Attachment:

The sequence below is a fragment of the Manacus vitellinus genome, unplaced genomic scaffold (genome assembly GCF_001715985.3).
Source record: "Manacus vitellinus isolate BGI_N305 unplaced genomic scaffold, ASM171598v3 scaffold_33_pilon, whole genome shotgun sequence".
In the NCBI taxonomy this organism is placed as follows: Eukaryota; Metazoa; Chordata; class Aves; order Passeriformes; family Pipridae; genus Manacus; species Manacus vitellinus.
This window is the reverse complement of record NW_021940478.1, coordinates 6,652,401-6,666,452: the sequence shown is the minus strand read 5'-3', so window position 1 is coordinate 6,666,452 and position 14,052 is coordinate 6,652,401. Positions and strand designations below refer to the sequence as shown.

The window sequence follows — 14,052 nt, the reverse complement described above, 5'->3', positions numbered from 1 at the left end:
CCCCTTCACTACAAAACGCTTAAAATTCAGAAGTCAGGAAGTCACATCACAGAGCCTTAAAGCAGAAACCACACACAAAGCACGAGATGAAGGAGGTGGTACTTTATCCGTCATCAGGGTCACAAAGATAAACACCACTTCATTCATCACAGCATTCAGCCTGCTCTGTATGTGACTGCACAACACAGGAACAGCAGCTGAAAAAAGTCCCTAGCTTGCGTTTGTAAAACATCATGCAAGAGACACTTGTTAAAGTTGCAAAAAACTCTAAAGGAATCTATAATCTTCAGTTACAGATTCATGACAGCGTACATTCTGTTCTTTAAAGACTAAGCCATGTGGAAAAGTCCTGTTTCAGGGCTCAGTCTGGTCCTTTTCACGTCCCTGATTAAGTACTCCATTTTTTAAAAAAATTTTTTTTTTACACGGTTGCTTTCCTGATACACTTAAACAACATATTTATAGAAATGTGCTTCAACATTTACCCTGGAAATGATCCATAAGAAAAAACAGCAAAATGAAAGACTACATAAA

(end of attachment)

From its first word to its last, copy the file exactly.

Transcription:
The sequence below is a fragment of the Manacus vitellinus genome, unplaced genomic scaffold (genome assembly GCF_001715985.3).
Source record: "Manacus vitellinus isolate BGI_N305 unplaced genomic scaffold, ASM171598v3 scaffold_33_pilon, whole genome shotgun sequence".
In the NCBI taxonomy this organism is placed as follows: Eukaryota; Metazoa; Chordata; class Aves; order Passeriformes; family Pipridae; genus Manacus; species Manacus vitellinus.
This window is the reverse complement of record NW_021940478.1, coordinates 6,652,401-6,666,452: the sequence shown is the minus strand read 5'-3', so window position 1 is coordinate 6,666,452 and position 14,052 is coordinate 6,652,401. Positions and strand designations below refer to the sequence as shown.

The window sequence follows — 14,052 nt, the reverse complement described above, 5'->3', positions numbered from 1 at the left end:
CCCCTTCACTACAAAACGCTTAAAATTCAGAAGTCAGGAAGTCACATCACAGAGCCTTAAAGCAGAAACCACACACAAAGCACGAGATGAAGGAGGTGGTACTTTATCCGTCATCAGGGTCACAAAGATAAACACCACTTCATTCATCACAGCATTCAGCCTGCTCTGTATGTGACTGCACAACACAGGAACAGCAGCTGAAAAAAGTCCCTAGCTTGCGTTTGTAAAACATCATGCAAGAGACACTTGTTAAAGTTGCAAAAAACTCTAAAGGAATCTATAATCTTCAGTTACAGATTCATGACAGCGTACATTCTGTTCTTTAAAGACTAAGCCATGTGGAAAAGTCCTGTTTCAGGGCTCAGTCTGGTCCTTTTCACGTCCCTGATTAAGTACTCCATTTTTTAAAAAAATTTTTTTTTTACACGGTTGCTTTCCTGATACACTTAAACAACATATTTATAGAAATGTGCTTCAACATTTACCCTGGAAATGATCCATAAGAAAAAACAGCAAAATGAAAGACTACATAAA